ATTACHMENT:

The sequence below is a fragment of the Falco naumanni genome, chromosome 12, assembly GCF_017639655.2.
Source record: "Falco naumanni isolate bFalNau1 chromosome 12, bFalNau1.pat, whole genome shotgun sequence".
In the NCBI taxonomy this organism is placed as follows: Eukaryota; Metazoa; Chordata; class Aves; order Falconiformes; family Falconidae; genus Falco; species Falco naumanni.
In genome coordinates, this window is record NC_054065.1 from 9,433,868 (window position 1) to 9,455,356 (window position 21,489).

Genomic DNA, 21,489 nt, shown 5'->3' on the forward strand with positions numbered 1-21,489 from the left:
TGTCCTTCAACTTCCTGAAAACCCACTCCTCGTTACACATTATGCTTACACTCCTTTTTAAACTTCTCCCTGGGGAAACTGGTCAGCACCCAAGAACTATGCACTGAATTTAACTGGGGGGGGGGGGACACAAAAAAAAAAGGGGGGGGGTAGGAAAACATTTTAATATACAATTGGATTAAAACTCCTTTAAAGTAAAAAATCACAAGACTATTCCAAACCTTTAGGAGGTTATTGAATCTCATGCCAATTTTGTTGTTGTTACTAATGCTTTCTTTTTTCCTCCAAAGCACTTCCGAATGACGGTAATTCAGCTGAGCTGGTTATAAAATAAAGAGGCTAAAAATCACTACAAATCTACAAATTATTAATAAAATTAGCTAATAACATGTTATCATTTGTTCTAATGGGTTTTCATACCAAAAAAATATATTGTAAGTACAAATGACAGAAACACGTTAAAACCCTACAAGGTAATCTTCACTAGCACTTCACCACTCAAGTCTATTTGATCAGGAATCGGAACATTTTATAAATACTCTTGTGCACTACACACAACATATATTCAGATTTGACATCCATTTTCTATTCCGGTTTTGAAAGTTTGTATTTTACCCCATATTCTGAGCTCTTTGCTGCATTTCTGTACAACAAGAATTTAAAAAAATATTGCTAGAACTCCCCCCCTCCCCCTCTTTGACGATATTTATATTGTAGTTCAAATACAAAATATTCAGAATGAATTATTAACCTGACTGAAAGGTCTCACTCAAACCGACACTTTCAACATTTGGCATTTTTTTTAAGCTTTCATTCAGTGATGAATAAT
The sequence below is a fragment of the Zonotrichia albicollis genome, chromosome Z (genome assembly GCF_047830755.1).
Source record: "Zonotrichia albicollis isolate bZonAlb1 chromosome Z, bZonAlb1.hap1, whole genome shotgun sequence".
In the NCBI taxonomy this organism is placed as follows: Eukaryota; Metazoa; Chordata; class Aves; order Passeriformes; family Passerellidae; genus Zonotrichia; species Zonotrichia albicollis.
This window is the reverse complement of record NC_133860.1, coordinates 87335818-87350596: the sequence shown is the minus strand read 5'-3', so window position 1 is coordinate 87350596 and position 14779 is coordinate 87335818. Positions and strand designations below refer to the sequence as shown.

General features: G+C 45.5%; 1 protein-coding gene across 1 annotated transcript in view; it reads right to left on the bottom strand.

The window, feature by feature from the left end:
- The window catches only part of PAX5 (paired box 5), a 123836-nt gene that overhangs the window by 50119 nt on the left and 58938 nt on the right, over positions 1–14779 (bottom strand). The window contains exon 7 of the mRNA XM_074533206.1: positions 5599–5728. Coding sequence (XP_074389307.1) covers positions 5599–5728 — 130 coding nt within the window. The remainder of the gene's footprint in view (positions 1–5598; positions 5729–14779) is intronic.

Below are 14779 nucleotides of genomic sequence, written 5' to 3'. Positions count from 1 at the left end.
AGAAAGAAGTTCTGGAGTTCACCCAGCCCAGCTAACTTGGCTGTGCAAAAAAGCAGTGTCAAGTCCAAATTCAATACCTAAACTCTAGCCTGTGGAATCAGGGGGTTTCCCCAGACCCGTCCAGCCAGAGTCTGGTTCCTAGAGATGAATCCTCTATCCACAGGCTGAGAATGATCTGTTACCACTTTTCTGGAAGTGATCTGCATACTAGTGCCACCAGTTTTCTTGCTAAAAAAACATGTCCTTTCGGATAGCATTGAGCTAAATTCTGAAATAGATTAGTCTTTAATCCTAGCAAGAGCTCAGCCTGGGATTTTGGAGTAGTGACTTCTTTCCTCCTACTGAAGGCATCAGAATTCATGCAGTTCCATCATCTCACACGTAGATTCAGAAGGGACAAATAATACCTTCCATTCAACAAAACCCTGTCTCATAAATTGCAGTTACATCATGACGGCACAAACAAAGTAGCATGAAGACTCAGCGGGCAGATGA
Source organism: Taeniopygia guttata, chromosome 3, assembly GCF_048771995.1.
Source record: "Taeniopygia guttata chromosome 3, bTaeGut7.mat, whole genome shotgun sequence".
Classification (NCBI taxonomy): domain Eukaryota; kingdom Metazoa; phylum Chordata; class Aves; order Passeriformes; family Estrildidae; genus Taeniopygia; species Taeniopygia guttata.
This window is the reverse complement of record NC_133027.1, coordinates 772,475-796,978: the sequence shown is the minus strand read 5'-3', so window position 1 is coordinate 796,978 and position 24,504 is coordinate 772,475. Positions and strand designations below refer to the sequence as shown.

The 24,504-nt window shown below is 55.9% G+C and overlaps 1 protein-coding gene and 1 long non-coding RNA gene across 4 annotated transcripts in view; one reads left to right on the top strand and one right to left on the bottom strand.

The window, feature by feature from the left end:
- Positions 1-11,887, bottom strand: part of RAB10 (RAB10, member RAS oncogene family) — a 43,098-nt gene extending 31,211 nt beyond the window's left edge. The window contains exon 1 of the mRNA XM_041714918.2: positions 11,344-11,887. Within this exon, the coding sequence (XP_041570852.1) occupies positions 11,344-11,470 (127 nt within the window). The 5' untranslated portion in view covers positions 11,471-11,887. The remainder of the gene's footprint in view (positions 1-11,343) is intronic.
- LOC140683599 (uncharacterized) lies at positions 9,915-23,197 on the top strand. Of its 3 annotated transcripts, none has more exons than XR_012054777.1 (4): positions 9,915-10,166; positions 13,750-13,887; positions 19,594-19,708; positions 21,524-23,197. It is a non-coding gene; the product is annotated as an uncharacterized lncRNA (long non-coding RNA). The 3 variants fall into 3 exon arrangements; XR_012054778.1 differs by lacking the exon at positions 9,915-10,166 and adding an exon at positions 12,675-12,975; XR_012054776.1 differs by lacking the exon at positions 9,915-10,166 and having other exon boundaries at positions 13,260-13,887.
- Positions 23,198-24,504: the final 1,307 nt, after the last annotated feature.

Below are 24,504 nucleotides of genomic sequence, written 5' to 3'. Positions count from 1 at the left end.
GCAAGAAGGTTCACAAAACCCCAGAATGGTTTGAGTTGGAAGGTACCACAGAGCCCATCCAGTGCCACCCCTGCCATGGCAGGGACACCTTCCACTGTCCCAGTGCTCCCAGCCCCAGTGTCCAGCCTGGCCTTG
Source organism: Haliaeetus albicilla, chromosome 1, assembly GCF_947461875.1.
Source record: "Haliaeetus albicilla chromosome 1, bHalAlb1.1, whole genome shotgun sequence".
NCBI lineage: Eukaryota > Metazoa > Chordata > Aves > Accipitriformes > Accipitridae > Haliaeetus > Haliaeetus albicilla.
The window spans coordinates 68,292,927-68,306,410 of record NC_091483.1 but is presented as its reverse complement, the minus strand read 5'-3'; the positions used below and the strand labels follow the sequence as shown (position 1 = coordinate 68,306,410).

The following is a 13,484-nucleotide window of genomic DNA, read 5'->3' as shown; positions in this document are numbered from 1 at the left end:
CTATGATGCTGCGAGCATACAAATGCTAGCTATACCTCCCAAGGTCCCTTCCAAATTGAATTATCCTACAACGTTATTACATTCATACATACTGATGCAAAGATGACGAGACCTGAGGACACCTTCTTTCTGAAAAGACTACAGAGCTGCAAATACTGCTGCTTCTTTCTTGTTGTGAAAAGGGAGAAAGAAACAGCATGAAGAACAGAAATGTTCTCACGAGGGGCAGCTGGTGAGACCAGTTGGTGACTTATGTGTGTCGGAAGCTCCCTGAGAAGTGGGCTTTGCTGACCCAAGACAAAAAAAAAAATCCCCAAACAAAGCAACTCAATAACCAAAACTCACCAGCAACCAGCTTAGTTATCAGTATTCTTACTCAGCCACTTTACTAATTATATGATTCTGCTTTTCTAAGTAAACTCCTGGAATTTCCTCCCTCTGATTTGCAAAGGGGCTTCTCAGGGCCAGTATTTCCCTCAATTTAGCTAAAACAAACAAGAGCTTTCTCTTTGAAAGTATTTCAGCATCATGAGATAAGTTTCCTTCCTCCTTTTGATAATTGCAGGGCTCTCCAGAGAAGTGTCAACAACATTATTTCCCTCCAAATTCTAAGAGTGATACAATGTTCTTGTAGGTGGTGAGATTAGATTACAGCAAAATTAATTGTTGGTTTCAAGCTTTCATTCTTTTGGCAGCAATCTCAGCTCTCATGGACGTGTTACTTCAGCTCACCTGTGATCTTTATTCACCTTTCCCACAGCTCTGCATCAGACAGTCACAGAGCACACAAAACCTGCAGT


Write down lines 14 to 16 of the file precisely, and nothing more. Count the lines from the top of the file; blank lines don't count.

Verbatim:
Below are 14779 nucleotides of genomic sequence, written 5' to 3'. Positions count from 1 at the left end.
AGAAAGAAGTTCTGGAGTTCACCCAGCCCAGCTAACTTGGCTGTGCAAAAAAGCAGTGTCAAGTCCAAATTCAATACCTAAACTCTAGCCTGTGGAATCAGGGGGTTTCCCCAGACCCGTCCAGCCAGAGTCTGGTTCCTAGAGATGAATCCTCTATCCACAGGCTGAGAATGATCTGTTACCACTTTTCTGGAAGTGATCTGCATACTAGTGCCACCAGTTTTCTTGCTAAAAAAACATGTCCTTTCGGATAGCATTGAGCTAAATTCTGAAATAGATTAGTCTTTAATCCTAGCAAGAGCTCAGCCTGGGATTTTGGAGTAGTGACTTCTTTCCTCCTACTGAAGGCATCAGAATTCATGCAGTTCCATCATCTCACACGTAGATTCAGAAGGGACAAATAATACCTTCCATTCAACAAAACCCTGTCTCATAAATTGCAGTTACATCATGACGGCACAAACAAAGTAGCATGAAGACTCAGCGGGCAGATGA
Source organism: Taeniopygia guttata, chromosome 3, assembly GCF_048771995.1.